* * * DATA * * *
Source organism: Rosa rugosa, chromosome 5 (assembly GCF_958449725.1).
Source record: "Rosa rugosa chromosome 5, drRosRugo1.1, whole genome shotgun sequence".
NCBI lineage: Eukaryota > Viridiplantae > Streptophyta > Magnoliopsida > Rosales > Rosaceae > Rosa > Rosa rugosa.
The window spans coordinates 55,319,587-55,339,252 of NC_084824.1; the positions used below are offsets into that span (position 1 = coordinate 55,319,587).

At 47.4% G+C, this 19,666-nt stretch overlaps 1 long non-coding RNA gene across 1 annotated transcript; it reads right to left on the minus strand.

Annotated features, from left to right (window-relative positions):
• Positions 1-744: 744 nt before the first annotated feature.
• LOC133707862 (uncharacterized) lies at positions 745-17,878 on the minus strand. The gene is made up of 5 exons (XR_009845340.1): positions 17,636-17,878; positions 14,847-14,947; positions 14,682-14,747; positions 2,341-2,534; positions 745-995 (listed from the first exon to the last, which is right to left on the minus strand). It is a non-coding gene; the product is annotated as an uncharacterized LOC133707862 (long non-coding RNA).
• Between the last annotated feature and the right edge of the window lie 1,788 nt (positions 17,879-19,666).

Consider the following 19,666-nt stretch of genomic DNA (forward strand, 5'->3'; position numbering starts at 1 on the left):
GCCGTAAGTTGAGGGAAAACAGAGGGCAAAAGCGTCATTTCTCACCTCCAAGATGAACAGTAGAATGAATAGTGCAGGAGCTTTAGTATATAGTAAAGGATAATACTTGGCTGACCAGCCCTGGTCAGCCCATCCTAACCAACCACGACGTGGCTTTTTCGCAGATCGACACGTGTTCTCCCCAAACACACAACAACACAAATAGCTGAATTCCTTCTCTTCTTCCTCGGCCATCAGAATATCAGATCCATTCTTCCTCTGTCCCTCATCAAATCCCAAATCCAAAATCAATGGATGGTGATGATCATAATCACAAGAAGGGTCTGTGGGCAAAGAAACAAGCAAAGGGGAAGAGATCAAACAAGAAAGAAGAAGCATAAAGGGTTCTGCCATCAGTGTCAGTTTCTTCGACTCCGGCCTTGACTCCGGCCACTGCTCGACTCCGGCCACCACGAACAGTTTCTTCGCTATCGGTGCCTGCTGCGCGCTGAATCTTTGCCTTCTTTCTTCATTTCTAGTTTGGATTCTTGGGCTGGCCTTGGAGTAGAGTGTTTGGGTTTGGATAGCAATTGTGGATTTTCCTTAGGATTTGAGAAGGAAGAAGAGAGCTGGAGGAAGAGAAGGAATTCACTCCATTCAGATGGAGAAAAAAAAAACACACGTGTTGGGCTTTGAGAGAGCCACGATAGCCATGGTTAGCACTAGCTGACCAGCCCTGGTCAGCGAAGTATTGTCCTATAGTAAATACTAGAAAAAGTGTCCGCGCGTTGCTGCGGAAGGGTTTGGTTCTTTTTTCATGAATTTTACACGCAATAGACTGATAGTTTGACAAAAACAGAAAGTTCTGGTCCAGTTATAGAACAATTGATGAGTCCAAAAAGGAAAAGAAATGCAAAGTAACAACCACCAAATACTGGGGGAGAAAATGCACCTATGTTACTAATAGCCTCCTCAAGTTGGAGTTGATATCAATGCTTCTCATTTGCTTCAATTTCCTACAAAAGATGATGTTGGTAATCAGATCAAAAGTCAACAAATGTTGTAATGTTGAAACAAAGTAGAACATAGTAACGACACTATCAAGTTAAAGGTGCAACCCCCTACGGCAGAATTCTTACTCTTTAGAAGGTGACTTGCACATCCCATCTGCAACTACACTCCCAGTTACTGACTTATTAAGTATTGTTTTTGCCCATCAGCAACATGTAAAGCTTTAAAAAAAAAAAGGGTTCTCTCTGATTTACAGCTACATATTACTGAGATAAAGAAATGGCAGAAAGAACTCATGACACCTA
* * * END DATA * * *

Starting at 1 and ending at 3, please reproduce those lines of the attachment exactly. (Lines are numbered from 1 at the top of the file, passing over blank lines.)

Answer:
Source organism: Rosa rugosa, chromosome 5 (assembly GCF_958449725.1).
Source record: "Rosa rugosa chromosome 5, drRosRugo1.1, whole genome shotgun sequence".
NCBI lineage: Eukaryota > Viridiplantae > Streptophyta > Magnoliopsida > Rosales > Rosaceae > Rosa > Rosa rugosa.